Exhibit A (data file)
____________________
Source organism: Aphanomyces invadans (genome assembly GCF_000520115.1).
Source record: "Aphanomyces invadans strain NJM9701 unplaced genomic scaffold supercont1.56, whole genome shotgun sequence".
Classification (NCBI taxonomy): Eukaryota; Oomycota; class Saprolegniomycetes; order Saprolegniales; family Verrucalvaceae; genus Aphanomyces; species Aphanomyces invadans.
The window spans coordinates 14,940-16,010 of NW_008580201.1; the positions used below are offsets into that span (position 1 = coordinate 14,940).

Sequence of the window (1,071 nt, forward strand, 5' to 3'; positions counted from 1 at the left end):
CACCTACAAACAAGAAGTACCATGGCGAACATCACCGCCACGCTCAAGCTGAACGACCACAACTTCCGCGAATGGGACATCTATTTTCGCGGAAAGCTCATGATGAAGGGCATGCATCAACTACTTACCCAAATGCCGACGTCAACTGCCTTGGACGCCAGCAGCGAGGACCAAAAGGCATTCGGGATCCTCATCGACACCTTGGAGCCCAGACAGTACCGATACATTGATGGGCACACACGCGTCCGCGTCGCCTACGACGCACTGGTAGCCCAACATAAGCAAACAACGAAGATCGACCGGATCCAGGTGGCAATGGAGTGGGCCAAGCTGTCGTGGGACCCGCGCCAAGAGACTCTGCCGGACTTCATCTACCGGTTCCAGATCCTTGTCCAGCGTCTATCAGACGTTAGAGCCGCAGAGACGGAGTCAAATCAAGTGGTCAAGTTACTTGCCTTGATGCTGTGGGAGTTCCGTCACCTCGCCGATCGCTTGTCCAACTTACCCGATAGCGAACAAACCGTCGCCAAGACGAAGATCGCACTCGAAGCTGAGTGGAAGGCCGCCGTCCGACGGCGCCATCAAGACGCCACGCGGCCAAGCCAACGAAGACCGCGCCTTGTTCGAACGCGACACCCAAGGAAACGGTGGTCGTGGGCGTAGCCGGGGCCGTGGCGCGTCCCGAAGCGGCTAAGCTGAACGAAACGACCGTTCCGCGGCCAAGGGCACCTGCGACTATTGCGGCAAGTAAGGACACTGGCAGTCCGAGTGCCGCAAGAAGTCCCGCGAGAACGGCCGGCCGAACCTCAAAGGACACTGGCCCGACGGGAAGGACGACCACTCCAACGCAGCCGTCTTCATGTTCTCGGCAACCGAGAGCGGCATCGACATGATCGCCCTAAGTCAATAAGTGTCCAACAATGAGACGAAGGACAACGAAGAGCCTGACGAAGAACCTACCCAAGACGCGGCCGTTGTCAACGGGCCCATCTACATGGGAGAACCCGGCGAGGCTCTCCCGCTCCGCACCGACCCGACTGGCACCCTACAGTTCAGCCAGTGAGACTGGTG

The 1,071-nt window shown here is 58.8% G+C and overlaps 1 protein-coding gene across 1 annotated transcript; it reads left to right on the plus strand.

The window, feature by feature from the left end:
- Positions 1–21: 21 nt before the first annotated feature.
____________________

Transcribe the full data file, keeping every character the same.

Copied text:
Source organism: Aphanomyces invadans (genome assembly GCF_000520115.1).
Source record: "Aphanomyces invadans strain NJM9701 unplaced genomic scaffold supercont1.56, whole genome shotgun sequence".
Classification (NCBI taxonomy): Eukaryota; Oomycota; class Saprolegniomycetes; order Saprolegniales; family Verrucalvaceae; genus Aphanomyces; species Aphanomyces invadans.
The window spans coordinates 14,940-16,010 of NW_008580201.1; the positions used below are offsets into that span (position 1 = coordinate 14,940).

Sequence of the window (1,071 nt, forward strand, 5' to 3'; positions counted from 1 at the left end):
CACCTACAAACAAGAAGTACCATGGCGAACATCACCGCCACGCTCAAGCTGAACGACCACAACTTCCGCGAATGGGACATCTATTTTCGCGGAAAGCTCATGATGAAGGGCATGCATCAACTACTTACCCAAATGCCGACGTCAACTGCCTTGGACGCCAGCAGCGAGGACCAAAAGGCATTCGGGATCCTCATCGACACCTTGGAGCCCAGACAGTACCGATACATTGATGGGCACACACGCGTCCGCGTCGCCTACGACGCACTGGTAGCCCAACATAAGCAAACAACGAAGATCGACCGGATCCAGGTGGCAATGGAGTGGGCCAAGCTGTCGTGGGACCCGCGCCAAGAGACTCTGCCGGACTTCATCTACCGGTTCCAGATCCTTGTCCAGCGTCTATCAGACGTTAGAGCCGCAGAGACGGAGTCAAATCAAGTGGTCAAGTTACTTGCCTTGATGCTGTGGGAGTTCCGTCACCTCGCCGATCGCTTGTCCAACTTACCCGATAGCGAACAAACCGTCGCCAAGACGAAGATCGCACTCGAAGCTGAGTGGAAGGCCGCCGTCCGACGGCGCCATCAAGACGCCACGCGGCCAAGCCAACGAAGACCGCGCCTTGTTCGAACGCGACACCCAAGGAAACGGTGGTCGTGGGCGTAGCCGGGGCCGTGGCGCGTCCCGAAGCGGCTAAGCTGAACGAAACGACCGTTCCGCGGCCAAGGGCACCTGCGACTATTGCGGCAAGTAAGGACACTGGCAGTCCGAGTGCCGCAAGAAGTCCCGCGAGAACGGCCGGCCGAACCTCAAAGGACACTGGCCCGACGGGAAGGACGACCACTCCAACGCAGCCGTCTTCATGTTCTCGGCAACCGAGAGCGGCATCGACATGATCGCCCTAAGTCAATAAGTGTCCAACAATGAGACGAAGGACAACGAAGAGCCTGACGAAGAACCTACCCAAGACGCGGCCGTTGTCAACGGGCCCATCTACATGGGAGAACCCGGCGAGGCTCTCCCGCTCCGCACCGACCCGACTGGCACCCTACAGTTCAGCCAGTGAGACTGGTG

The 1,071-nt window shown here is 58.8% G+C and overlaps 1 protein-coding gene across 1 annotated transcript; it reads left to right on the plus strand.

The window, feature by feature from the left end:
- Positions 1–21: 21 nt before the first annotated feature.